Which affects health more – DNA code or ZIP code?

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By Maggie Fox

Which matters more to your health — nature, or environment? A new study has started to answer that question in a comprehensive way and it shows the scale falls on the side of nurture over nature, at least for young adults.

A team at Harvard Medical School and the University of Queensland in Australia built what they say is the world’s largest database of twin data, based on health insurance claims covering nearly 45 million people. Twins share much of their genetic code and sometimes share the same environment, so they are useful for studying the impact genetics has on health, behavior and other outcomes.

The study, published in the journal Nature Genetics, doesn’t have any big surprises. Overall, for diseases and conditions that hit people by early adulthood, genes account for about 40 percent of the variations from one person to another. Environment — broadly, climate, pollution, and socioeconomic status — accounts for most of the rest. “Environment” usually also includes behavior such as diet and lifestyle.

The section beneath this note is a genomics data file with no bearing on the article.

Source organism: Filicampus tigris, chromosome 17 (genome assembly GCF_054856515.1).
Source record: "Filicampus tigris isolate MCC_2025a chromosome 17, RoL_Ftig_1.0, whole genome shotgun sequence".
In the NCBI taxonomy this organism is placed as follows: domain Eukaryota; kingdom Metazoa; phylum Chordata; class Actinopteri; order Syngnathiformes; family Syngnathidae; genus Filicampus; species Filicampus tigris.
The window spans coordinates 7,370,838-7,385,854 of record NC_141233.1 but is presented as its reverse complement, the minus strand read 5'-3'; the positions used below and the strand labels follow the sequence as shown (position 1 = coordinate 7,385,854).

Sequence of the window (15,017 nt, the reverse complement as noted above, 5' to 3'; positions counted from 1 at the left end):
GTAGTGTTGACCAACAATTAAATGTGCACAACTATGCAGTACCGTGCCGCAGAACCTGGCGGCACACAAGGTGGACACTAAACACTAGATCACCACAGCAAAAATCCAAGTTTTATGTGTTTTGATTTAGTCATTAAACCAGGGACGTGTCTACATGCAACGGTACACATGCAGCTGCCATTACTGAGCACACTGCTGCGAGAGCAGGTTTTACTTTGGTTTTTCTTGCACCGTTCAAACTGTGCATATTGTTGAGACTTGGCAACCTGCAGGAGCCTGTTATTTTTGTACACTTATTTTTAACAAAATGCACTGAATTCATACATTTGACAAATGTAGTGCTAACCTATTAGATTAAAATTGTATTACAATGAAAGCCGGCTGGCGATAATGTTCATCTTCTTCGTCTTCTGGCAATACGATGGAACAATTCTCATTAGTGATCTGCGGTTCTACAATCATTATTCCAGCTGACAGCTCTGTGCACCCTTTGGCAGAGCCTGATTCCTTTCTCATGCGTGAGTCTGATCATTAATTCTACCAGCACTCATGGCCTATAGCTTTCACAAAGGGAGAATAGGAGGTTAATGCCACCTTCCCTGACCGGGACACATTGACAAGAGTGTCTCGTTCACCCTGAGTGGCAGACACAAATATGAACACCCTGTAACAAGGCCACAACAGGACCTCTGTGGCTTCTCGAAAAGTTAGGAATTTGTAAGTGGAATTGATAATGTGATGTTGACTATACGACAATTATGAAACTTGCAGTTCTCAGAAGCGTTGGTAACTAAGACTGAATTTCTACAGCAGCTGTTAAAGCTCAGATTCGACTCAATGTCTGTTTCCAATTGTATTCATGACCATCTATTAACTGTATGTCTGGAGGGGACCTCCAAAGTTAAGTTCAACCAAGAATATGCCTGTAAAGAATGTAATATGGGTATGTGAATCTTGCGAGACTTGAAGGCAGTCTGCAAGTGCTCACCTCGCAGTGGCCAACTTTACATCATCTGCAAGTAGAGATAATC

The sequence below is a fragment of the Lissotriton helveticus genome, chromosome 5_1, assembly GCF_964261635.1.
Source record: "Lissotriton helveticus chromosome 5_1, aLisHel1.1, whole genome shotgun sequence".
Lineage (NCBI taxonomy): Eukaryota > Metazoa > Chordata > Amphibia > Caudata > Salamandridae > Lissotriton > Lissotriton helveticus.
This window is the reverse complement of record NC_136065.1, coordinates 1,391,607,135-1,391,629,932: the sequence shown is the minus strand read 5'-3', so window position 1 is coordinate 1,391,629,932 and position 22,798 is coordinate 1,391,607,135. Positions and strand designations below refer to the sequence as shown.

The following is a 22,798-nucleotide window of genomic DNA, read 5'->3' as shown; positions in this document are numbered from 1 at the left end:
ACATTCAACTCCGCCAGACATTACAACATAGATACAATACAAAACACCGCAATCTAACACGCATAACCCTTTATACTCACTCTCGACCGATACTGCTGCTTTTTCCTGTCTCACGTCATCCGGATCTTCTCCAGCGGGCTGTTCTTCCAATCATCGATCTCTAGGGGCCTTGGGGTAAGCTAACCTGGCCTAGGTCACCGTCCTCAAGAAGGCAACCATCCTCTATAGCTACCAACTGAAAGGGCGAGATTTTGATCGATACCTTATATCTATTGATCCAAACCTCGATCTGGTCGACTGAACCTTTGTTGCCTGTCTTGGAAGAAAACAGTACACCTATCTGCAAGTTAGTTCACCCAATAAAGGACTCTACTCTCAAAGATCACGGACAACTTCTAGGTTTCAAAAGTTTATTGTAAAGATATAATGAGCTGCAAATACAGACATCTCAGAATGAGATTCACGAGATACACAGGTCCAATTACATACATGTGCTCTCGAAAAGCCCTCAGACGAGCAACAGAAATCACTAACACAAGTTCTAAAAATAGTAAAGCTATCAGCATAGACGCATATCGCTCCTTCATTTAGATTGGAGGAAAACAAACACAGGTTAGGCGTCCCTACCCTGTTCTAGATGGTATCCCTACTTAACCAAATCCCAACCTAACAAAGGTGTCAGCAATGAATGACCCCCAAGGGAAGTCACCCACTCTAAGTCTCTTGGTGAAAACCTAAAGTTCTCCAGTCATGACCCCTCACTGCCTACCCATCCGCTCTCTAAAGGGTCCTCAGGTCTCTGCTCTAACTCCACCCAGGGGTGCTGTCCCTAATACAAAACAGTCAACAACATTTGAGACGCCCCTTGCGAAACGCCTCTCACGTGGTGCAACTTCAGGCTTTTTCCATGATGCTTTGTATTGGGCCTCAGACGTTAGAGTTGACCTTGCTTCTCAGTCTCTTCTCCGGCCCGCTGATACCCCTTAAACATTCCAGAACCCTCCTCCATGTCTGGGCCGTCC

Genetics had the largest influence on early-in-life eye diseases and on cognitive, or learning, disorders. Environment was the clearest factor in morbid obesity and, unsurprisingly, on infections such as Lyme disease, which is spread by ticks. It was also, to no one’s surprise, the biggest factor in lead poisoning.

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